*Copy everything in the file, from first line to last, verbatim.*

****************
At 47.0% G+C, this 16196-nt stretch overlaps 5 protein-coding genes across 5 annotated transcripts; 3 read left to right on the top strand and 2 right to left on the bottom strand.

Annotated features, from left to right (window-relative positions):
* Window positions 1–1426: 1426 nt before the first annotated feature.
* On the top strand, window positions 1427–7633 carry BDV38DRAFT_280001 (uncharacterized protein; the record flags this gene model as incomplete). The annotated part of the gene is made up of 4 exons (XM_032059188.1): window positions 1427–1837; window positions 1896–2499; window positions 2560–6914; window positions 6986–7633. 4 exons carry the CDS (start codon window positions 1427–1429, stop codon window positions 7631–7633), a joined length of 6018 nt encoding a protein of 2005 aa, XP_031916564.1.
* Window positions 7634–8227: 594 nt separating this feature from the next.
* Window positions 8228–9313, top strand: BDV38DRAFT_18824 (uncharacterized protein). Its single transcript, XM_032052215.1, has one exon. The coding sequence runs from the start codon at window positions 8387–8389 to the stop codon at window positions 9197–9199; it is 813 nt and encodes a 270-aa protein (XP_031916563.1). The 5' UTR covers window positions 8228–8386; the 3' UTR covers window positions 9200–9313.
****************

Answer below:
At 47.0% G+C, this 16196-nt stretch overlaps 5 protein-coding genes across 5 annotated transcripts; 3 read left to right on the top strand and 2 right to left on the bottom strand.

Annotated features, from left to right (window-relative positions):
* Window positions 1–1426: 1426 nt before the first annotated feature.
* On the top strand, window positions 1427–7633 carry BDV38DRAFT_280001 (uncharacterized protein; the record flags this gene model as incomplete). The annotated part of the gene is made up of 4 exons (XM_032059188.1): window positions 1427–1837; window positions 1896–2499; window positions 2560–6914; window positions 6986–7633. 4 exons carry the CDS (start codon window positions 1427–1429, stop codon window positions 7631–7633), a joined length of 6018 nt encoding a protein of 2005 aa, XP_031916564.1.
* Window positions 7634–8227: 594 nt separating this feature from the next.
* Window positions 8228–9313, top strand: BDV38DRAFT_18824 (uncharacterized protein). Its single transcript, XM_032052215.1, has one exon. The coding sequence runs from the start codon at window positions 8387–8389 to the stop codon at window positions 9197–9199; it is 813 nt and encodes a 270-aa protein (XP_031916563.1). The 5' UTR covers window positions 8228–8386; the 3' UTR covers window positions 9200–9313.